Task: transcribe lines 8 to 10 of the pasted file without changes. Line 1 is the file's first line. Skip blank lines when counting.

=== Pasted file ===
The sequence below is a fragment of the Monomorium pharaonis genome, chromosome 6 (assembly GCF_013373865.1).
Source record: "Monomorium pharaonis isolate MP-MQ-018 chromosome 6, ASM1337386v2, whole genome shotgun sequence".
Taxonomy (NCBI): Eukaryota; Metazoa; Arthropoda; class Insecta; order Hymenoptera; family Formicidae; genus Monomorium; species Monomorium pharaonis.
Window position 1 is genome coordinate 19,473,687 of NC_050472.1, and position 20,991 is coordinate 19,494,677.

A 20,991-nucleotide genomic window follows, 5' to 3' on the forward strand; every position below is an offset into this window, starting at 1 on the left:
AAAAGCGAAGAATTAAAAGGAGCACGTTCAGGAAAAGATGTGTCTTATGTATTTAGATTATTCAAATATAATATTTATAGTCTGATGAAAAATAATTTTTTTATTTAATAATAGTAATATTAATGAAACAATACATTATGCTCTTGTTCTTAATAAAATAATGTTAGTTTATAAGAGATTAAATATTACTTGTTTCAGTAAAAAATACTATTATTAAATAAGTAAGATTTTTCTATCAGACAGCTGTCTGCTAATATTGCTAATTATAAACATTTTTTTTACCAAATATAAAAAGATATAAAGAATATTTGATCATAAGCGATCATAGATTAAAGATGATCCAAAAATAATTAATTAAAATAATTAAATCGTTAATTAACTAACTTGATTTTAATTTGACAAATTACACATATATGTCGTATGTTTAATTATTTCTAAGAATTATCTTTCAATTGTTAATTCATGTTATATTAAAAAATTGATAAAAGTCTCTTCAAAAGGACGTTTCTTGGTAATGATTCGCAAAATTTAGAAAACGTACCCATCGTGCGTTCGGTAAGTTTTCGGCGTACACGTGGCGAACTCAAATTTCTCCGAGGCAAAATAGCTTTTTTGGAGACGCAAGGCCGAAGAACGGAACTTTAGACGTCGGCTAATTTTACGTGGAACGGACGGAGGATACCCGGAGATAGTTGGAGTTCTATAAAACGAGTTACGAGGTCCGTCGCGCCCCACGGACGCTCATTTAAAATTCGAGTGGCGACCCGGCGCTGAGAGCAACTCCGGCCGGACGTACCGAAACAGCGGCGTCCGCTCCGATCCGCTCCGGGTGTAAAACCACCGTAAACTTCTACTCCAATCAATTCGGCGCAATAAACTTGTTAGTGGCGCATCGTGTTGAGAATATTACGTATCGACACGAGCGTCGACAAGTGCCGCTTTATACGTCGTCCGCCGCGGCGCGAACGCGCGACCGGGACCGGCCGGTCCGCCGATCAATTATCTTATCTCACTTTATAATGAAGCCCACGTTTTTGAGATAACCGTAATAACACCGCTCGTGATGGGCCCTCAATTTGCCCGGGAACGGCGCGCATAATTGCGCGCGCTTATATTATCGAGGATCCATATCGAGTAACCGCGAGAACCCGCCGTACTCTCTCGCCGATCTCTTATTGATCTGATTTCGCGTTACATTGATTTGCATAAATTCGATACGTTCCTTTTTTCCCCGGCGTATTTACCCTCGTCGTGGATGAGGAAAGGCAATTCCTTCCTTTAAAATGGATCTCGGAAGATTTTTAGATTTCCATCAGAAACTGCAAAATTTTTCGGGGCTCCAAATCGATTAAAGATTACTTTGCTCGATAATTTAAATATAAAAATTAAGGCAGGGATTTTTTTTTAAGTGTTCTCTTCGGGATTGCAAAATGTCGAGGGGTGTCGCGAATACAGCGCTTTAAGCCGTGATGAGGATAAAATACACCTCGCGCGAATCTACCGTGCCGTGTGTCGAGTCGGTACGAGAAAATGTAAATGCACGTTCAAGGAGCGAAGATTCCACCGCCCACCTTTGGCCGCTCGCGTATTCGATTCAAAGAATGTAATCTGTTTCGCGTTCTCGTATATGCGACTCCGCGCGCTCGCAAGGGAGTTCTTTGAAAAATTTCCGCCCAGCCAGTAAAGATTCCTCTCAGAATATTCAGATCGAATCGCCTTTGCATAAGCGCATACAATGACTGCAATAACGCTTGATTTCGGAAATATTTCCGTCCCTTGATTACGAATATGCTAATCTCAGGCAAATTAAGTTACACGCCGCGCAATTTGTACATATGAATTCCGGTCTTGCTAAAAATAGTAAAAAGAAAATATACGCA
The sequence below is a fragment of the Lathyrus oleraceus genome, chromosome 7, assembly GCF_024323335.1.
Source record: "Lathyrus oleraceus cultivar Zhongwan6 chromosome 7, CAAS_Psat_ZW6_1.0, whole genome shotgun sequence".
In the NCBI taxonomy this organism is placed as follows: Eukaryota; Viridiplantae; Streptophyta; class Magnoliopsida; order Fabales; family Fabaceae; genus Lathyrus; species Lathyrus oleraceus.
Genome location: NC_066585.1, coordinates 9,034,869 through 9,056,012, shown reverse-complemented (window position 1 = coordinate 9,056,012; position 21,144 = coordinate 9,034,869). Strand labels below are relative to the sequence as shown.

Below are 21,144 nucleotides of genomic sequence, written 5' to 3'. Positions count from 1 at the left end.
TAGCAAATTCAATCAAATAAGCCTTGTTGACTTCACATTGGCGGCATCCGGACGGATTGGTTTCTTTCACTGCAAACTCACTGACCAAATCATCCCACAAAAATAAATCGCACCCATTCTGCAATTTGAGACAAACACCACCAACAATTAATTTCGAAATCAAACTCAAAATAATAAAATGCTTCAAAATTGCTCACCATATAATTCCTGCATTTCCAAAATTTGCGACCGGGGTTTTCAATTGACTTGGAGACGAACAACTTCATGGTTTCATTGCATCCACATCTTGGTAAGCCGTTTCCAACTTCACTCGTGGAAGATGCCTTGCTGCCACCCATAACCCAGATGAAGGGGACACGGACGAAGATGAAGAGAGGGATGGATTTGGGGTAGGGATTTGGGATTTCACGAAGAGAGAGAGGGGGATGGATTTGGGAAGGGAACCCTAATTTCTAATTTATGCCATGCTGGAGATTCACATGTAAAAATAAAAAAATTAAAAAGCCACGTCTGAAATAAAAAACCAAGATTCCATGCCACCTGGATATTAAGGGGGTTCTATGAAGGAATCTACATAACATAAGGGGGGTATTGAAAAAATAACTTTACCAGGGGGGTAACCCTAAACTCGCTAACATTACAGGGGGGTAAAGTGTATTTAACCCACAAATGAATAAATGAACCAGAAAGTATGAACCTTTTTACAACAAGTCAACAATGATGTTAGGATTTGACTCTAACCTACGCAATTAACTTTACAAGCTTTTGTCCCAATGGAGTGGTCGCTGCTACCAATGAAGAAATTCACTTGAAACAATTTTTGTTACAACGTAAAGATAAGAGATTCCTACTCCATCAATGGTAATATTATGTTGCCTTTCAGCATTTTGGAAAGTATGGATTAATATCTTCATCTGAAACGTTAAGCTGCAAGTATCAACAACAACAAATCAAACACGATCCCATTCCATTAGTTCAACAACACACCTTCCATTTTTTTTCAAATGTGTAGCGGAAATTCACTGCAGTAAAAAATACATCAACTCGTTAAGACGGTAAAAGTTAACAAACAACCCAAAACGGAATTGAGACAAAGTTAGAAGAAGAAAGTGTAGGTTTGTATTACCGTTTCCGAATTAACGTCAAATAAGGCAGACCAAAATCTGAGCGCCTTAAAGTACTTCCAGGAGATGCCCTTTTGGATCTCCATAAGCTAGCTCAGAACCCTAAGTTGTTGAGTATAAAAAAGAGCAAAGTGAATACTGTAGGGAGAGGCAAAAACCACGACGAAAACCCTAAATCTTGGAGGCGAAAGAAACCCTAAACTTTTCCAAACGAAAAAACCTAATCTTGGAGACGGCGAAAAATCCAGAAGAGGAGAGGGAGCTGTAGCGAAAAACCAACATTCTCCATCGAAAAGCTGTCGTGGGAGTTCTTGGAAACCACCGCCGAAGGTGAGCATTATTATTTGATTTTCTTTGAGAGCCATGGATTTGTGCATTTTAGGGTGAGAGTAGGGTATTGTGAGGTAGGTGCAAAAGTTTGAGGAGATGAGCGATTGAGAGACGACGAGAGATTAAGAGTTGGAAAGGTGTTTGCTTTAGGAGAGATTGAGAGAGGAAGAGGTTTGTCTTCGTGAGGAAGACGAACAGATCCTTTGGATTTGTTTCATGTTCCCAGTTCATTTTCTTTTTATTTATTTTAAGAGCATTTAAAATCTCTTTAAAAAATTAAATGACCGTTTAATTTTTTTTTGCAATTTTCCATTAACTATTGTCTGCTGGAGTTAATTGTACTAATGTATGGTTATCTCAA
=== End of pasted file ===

Source record: "Lathyrus oleraceus cultivar Zhongwan6 chromosome 7, CAAS_Psat_ZW6_1.0, whole genome shotgun sequence".
In the NCBI taxonomy this organism is placed as follows: Eukaryota; Viridiplantae; Streptophyta; class Magnoliopsida; order Fabales; family Fabaceae; genus Lathyrus; species Lathyrus oleraceus.
Genome location: NC_066585.1, coordinates 9,034,869 through 9,056,012, shown reverse-complemented (window position 1 = coordinate 9,056,012; position 21,144 = coordinate 9,034,869). Strand labels below are relative to the sequence as shown.